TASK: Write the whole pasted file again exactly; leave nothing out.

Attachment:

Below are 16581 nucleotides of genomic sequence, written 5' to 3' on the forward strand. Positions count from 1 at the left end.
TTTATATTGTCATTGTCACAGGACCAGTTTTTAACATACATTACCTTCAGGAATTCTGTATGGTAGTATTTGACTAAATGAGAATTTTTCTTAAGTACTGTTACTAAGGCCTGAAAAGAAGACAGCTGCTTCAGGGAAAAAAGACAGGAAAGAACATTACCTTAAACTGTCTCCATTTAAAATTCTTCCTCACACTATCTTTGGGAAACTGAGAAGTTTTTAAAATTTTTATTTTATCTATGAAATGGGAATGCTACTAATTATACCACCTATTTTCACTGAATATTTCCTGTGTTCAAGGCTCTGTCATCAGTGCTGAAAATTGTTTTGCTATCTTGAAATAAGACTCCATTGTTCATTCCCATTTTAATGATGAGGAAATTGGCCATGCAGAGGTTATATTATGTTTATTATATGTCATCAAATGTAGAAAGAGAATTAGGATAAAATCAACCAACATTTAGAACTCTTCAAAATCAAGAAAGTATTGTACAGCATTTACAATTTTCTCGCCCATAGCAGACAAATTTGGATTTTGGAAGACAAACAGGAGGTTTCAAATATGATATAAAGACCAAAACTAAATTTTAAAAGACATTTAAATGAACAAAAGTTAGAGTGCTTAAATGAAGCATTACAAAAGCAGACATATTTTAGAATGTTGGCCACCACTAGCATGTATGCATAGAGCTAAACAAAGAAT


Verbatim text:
Below are 16581 nucleotides of genomic sequence, written 5' to 3' on the forward strand. Positions count from 1 at the left end.
TTTATATTGTCATTGTCACAGGACCAGTTTTTAACATACATTACCTTCAGGAATTCTGTATGGTAGTATTTGACTAAATGAGAATTTTTCTTAAGTACTGTTACTAAGGCCTGAAAAGAAGACAGCTGCTTCAGGGAAAAAAGACAGGAAAGAACATTACCTTAAACTGTCTCCATTTAAAATTCTTCCTCACACTATCTTTGGGAAACTGAGAAGTTTTTAAAATTTTTATTTTATCTATGAAATGGGAATGCTACTAATTATACCACCTATTTTCACTGAATATTTCCTGTGTTCAAGGCTCTGTCATCAGTGCTGAAAATTGTTTTGCTATCTTGAAATAAGACTCCATTGTTCATTCCCATTTTAATGATGAGGAAATTGGCCATGCAGAGGTTATATTATGTTTATTATATGTCATCAAATGTAGAAAGAGAATTAGGATAAAATCAACCAACATTTAGAACTCTTCAAAATCAAGAAAGTATTGTACAGCATTTACAATTTTCTCGCCCATAGCAGACAAATTTGGATTTTGGAAGACAAACAGGAGGTTTCAAATATGATATAAAGACCAAAACTAAATTTTAAAAGACATTTAAATGAACAAAAGTTAGAGTGCTTAAATGAAGCATTACAAAAGCAGACATATTTTAGAATGTTGGCCACCACTAGCATGTATGCATAGAGCTAAACAAAGAAT